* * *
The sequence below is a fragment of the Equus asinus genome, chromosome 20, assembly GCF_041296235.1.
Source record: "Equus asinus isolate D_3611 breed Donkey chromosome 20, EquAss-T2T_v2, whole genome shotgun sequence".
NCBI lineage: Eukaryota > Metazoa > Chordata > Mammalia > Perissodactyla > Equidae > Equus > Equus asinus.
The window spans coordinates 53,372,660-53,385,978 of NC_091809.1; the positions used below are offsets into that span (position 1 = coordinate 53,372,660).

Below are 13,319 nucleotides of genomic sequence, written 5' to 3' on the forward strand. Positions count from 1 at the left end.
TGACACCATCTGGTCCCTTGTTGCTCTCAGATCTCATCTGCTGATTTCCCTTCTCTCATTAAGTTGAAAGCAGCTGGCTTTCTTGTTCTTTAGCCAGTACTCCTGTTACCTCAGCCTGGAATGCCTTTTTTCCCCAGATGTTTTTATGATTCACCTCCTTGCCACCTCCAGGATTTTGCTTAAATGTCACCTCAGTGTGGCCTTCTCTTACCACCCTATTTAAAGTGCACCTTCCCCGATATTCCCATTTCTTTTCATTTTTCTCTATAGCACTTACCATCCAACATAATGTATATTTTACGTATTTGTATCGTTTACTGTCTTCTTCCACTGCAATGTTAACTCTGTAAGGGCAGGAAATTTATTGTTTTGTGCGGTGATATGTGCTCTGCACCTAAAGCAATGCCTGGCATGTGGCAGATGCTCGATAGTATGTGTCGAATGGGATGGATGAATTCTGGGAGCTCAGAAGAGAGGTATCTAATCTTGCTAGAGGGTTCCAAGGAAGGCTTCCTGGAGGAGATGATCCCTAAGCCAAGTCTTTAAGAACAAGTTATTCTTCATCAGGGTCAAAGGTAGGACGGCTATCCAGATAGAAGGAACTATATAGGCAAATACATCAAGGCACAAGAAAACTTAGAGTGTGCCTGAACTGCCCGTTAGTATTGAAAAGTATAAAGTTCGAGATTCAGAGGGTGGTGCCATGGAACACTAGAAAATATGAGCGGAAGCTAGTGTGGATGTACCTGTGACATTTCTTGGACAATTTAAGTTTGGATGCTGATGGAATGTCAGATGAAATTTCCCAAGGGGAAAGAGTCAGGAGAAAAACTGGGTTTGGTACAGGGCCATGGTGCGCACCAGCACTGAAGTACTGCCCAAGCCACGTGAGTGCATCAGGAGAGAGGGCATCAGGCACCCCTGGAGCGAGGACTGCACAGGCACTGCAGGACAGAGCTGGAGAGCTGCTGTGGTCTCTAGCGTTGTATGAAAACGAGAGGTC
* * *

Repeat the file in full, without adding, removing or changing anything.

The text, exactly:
The sequence below is a fragment of the Equus asinus genome, chromosome 20, assembly GCF_041296235.1.
Source record: "Equus asinus isolate D_3611 breed Donkey chromosome 20, EquAss-T2T_v2, whole genome shotgun sequence".
NCBI lineage: Eukaryota > Metazoa > Chordata > Mammalia > Perissodactyla > Equidae > Equus > Equus asinus.
The window spans coordinates 53,372,660-53,385,978 of NC_091809.1; the positions used below are offsets into that span (position 1 = coordinate 53,372,660).

Below are 13,319 nucleotides of genomic sequence, written 5' to 3' on the forward strand. Positions count from 1 at the left end.
TGACACCATCTGGTCCCTTGTTGCTCTCAGATCTCATCTGCTGATTTCCCTTCTCTCATTAAGTTGAAAGCAGCTGGCTTTCTTGTTCTTTAGCCAGTACTCCTGTTACCTCAGCCTGGAATGCCTTTTTTCCCCAGATGTTTTTATGATTCACCTCCTTGCCACCTCCAGGATTTTGCTTAAATGTCACCTCAGTGTGGCCTTCTCTTACCACCCTATTTAAAGTGCACCTTCCCCGATATTCCCATTTCTTTTCATTTTTCTCTATAGCACTTACCATCCAACATAATGTATATTTTACGTATTTGTATCGTTTACTGTCTTCTTCCACTGCAATGTTAACTCTGTAAGGGCAGGAAATTTATTGTTTTGTGCGGTGATATGTGCTCTGCACCTAAAGCAATGCCTGGCATGTGGCAGATGCTCGATAGTATGTGTCGAATGGGATGGATGAATTCTGGGAGCTCAGAAGAGAGGTATCTAATCTTGCTAGAGGGTTCCAAGGAAGGCTTCCTGGAGGAGATGATCCCTAAGCCAAGTCTTTAAGAACAAGTTATTCTTCATCAGGGTCAAAGGTAGGACGGCTATCCAGATAGAAGGAACTATATAGGCAAATACATCAAGGCACAAGAAAACTTAGAGTGTGCCTGAACTGCCCGTTAGTATTGAAAAGTATAAAGTTCGAGATTCAGAGGGTGGTGCCATGGAACACTAGAAAATATGAGCGGAAGCTAGTGTGGATGTACCTGTGACATTTCTTGGACAATTTAAGTTTGGATGCTGATGGAATGTCAGATGAAATTTCCCAAGGGGAAAGAGTCAGGAGAAAAACTGGGTTTGGTACAGGGCCATGGTGCGCACCAGCACTGAAGTACTGCCCAAGCCACGTGAGTGCATCAGGAGAGAGGGCATCAGGCACCCCTGGAGCGAGGACTGCACAGGCACTGCAGGACAGAGCTGGAGAGCTGCTGTGGTCTCTAGCGTTGTATGAAAACGAGAGGTC